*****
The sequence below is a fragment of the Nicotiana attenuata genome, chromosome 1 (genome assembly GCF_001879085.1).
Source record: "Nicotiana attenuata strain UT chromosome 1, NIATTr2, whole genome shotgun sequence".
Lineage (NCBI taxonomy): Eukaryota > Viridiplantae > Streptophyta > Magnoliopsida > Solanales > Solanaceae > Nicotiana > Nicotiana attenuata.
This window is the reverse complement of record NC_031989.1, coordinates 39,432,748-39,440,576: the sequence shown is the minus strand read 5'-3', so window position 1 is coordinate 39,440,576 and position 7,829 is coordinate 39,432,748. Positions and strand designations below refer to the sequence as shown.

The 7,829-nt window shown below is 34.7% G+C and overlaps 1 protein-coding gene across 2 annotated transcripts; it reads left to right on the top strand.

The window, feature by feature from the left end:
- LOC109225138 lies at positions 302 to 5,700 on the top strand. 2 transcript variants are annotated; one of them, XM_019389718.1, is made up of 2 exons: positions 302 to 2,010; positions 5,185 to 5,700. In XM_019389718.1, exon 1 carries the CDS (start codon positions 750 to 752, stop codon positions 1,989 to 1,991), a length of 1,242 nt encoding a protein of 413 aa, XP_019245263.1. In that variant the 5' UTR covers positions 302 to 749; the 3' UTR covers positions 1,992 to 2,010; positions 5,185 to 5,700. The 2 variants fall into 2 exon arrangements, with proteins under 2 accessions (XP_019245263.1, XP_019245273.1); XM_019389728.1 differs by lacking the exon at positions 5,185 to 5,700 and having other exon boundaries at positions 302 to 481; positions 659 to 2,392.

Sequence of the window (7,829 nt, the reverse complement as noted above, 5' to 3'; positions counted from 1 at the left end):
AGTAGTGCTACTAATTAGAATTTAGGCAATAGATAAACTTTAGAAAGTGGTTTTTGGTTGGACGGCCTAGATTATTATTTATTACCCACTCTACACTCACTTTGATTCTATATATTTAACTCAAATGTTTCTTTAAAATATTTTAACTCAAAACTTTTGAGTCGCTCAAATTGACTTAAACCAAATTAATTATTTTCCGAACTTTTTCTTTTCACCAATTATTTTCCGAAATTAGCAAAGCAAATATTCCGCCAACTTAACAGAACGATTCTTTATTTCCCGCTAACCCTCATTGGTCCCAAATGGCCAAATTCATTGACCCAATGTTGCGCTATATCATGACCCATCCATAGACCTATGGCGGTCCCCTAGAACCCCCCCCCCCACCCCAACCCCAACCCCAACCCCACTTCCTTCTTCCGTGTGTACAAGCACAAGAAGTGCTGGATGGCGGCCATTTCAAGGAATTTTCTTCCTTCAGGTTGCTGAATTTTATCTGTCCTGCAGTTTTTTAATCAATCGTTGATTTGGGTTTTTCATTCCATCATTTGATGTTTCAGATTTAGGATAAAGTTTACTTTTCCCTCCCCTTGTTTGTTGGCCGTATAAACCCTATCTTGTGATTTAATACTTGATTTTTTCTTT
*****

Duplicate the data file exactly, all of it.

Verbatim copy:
The sequence below is a fragment of the Nicotiana attenuata genome, chromosome 1 (genome assembly GCF_001879085.1).
Source record: "Nicotiana attenuata strain UT chromosome 1, NIATTr2, whole genome shotgun sequence".
Lineage (NCBI taxonomy): Eukaryota > Viridiplantae > Streptophyta > Magnoliopsida > Solanales > Solanaceae > Nicotiana > Nicotiana attenuata.
This window is the reverse complement of record NC_031989.1, coordinates 39,432,748-39,440,576: the sequence shown is the minus strand read 5'-3', so window position 1 is coordinate 39,440,576 and position 7,829 is coordinate 39,432,748. Positions and strand designations below refer to the sequence as shown.

The 7,829-nt window shown below is 34.7% G+C and overlaps 1 protein-coding gene across 2 annotated transcripts; it reads left to right on the top strand.

The window, feature by feature from the left end:
- LOC109225138 lies at positions 302 to 5,700 on the top strand. 2 transcript variants are annotated; one of them, XM_019389718.1, is made up of 2 exons: positions 302 to 2,010; positions 5,185 to 5,700. In XM_019389718.1, exon 1 carries the CDS (start codon positions 750 to 752, stop codon positions 1,989 to 1,991), a length of 1,242 nt encoding a protein of 413 aa, XP_019245263.1. In that variant the 5' UTR covers positions 302 to 749; the 3' UTR covers positions 1,992 to 2,010; positions 5,185 to 5,700. The 2 variants fall into 2 exon arrangements, with proteins under 2 accessions (XP_019245263.1, XP_019245273.1); XM_019389728.1 differs by lacking the exon at positions 5,185 to 5,700 and having other exon boundaries at positions 302 to 481; positions 659 to 2,392.

Sequence of the window (7,829 nt, the reverse complement as noted above, 5' to 3'; positions counted from 1 at the left end):
AGTAGTGCTACTAATTAGAATTTAGGCAATAGATAAACTTTAGAAAGTGGTTTTTGGTTGGACGGCCTAGATTATTATTTATTACCCACTCTACACTCACTTTGATTCTATATATTTAACTCAAATGTTTCTTTAAAATATTTTAACTCAAAACTTTTGAGTCGCTCAAATTGACTTAAACCAAATTAATTATTTTCCGAACTTTTTCTTTTCACCAATTATTTTCCGAAATTAGCAAAGCAAATATTCCGCCAACTTAACAGAACGATTCTTTATTTCCCGCTAACCCTCATTGGTCCCAAATGGCCAAATTCATTGACCCAATGTTGCGCTATATCATGACCCATCCATAGACCTATGGCGGTCCCCTAGAACCCCCCCCCCCACCCCAACCCCAACCCCAACCCCACTTCCTTCTTCCGTGTGTACAAGCACAAGAAGTGCTGGATGGCGGCCATTTCAAGGAATTTTCTTCCTTCAGGTTGCTGAATTTTATCTGTCCTGCAGTTTTTTAATCAATCGTTGATTTGGGTTTTTCATTCCATCATTTGATGTTTCAGATTTAGGATAAAGTTTACTTTTCCCTCCCCTTGTTTGTTGGCCGTATAAACCCTATCTTGTGATTTAATACTTGATTTTTTCTTT